Since the maritime industry already operates on a thin profit margin, one of the critical difficulties private businesses will face is creating this new compliance culture with the same level of resources, or even less.

Expectation vs. obligation 

The OFAC advisory is precisely that – an advisory. The requirements detailed by the advisory are not legally binding, but rather suggestions, recommendations, and expectations. However, if sanction evasion does occur, companies will still be liable even if they do not comply, and perhaps be scrutinized even more.  That is why it is prudent to view the regulations as “soft obligations.” 

While the advisory is not a hard obligation, it brings an expanded expectation from companies that will change the face of shipping.  Businesses with any connection to the maritime domain must do more than check their own work –  they must also scrutinize the work and programs of their suppliers, customers, and counterparts to reduce their own risk and liability.  

The bar is the new floor 

The new sanctions have not just raised the bar for compliance – they have actually determined a minimum standard, effectively making the bar the new floor.  

The impact shipping has on the entire supply chain will force many actors in the maritime domain to examine their risk and compliance capabilities and adapt at a rapid rate.  Businesses that may not have thought they needed to comply may otherwise find themselves in violation and subject to scrutiny, reputational damages, and fines.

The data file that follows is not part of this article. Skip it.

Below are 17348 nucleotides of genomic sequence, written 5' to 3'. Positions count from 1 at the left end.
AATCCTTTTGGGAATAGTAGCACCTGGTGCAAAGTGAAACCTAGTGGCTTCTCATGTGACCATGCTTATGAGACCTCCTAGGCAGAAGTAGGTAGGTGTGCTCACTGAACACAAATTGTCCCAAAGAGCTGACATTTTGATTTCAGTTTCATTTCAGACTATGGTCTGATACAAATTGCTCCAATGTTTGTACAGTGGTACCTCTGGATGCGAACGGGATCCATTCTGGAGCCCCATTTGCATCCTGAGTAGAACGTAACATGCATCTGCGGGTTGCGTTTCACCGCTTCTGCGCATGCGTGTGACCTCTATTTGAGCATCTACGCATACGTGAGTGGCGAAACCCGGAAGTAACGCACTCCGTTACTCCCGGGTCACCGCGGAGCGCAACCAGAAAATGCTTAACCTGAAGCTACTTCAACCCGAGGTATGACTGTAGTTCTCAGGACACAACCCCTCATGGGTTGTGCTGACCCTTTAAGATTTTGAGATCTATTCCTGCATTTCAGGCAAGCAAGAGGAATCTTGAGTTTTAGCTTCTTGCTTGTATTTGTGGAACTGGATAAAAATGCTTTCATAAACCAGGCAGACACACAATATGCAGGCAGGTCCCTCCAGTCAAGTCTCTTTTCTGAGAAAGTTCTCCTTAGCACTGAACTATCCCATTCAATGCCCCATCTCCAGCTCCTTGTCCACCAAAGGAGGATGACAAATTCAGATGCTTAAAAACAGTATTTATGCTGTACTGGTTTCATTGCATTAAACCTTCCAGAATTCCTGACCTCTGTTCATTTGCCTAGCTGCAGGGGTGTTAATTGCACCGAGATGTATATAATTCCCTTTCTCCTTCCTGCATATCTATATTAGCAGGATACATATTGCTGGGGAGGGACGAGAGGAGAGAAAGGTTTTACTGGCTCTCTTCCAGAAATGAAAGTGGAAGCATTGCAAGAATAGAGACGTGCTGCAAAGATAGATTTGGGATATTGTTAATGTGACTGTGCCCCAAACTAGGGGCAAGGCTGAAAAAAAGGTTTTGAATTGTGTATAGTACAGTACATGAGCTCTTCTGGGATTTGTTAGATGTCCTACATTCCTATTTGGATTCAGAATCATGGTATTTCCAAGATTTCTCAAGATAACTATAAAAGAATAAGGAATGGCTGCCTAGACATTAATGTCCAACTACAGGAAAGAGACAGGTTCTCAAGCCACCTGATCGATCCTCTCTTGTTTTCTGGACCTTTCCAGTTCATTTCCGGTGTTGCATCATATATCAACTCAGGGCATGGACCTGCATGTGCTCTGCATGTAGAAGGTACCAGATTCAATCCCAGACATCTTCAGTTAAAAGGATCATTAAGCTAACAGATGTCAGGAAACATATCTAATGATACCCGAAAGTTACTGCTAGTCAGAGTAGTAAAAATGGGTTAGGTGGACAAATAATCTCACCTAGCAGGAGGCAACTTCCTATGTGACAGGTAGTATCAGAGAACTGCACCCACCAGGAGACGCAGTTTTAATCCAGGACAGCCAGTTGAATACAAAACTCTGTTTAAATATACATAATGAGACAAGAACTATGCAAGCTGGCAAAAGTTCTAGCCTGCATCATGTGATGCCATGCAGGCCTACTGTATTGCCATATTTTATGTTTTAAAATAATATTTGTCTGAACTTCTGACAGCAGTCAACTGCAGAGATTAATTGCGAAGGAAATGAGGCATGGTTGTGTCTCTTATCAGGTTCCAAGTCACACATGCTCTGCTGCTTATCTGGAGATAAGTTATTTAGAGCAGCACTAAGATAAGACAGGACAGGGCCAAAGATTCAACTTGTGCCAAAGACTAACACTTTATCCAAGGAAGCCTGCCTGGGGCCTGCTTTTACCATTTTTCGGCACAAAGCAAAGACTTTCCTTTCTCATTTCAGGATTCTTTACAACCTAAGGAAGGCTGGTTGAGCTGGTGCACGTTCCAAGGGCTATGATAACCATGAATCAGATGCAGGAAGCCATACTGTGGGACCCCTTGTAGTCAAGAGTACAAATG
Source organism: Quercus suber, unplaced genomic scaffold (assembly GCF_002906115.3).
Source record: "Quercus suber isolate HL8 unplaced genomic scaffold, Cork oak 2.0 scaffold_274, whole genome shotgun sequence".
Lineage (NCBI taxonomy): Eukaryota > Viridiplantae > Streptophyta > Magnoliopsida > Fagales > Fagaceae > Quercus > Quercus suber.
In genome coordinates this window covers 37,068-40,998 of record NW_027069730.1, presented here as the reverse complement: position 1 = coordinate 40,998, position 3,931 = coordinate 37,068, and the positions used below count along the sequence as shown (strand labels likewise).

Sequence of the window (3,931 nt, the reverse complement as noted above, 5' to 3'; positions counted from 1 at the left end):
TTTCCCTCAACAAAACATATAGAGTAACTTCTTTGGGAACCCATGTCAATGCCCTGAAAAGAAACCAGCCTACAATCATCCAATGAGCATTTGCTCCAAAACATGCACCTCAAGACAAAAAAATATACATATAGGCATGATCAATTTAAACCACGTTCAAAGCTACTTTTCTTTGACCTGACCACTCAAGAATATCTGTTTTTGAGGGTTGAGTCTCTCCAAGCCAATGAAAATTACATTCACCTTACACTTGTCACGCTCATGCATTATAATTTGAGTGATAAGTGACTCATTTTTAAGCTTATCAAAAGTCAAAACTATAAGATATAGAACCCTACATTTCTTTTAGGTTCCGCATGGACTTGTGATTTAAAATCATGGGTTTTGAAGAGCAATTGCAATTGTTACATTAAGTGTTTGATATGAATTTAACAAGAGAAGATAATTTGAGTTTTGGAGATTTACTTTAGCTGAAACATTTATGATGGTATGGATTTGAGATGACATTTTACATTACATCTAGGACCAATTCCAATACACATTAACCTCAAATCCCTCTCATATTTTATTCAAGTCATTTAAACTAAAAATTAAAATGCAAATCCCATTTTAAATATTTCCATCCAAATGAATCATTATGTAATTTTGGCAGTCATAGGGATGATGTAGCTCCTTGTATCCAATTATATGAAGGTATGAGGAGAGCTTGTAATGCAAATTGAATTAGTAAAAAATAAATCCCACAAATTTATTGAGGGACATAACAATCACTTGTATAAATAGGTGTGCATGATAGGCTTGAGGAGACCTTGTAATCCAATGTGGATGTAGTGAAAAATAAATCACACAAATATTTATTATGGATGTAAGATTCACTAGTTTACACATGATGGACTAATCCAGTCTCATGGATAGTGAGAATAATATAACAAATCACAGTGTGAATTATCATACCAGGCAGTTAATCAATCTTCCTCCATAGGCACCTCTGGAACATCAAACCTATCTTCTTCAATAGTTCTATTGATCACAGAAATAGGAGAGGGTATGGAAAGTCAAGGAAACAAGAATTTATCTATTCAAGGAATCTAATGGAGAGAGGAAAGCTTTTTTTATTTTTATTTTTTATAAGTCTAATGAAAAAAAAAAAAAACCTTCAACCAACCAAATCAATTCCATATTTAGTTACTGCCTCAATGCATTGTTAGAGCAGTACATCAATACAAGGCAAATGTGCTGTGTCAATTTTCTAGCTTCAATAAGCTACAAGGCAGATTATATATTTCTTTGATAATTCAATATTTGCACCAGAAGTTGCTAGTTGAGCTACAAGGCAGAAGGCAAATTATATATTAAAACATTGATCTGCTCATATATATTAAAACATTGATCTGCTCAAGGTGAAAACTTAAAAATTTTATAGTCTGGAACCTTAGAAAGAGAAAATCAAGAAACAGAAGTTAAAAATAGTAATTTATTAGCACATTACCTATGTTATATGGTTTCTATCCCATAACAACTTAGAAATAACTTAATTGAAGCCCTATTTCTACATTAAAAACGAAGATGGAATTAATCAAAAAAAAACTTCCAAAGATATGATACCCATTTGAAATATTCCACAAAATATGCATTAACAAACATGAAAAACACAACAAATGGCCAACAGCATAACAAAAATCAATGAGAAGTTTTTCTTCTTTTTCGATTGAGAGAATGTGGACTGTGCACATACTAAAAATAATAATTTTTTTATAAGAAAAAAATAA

Know Your Vessel 

To meet the new “bar for compliance,” it is necessary to incorporate proactive screening measures that go beyond AIS. If companies have to examine every single case based solely on AIS signals and manual assessment, it would require an army to sort through false positives. 

A quick examination of the 8,000 vessels that compose the Panamanian fleet resulted in over 24,000 AIS transmission gaps in just 30 days. However, a more in-depth investigation revealed that only 6% of those incidents required escalation to human professionals. 

 Integration of machine learning, deep learning, and artificial intelligence can change that. The incorporation of machines to ‘do the heavy lifting’ for their human counterparts, creates a new discipline of knowing your vessel (KYV). The use of KYV practices that are data-heavy and have a predictive capability can reveal behavioral patterns and reasons for transmission gaps, and only flag cases that need an experienced human to examine. 

The Ostrich Defense is done 

Private businesses can no longer contract their way out of sanctions liability and use the ostrich defense. The OFAC advisory clearly specifies the types of assessment and information companies need to implement for their counterparty due diligence. 

That is why companies need to focus today on their exposure, examine their current sanctions programs and see where it may fall short, look for gaps in compliance capabilities, and see what new tools can be integrated to reduce the human workload. 

The magic happens when you let technology do the heavy lifting and rely on the human expertise where you need it the most.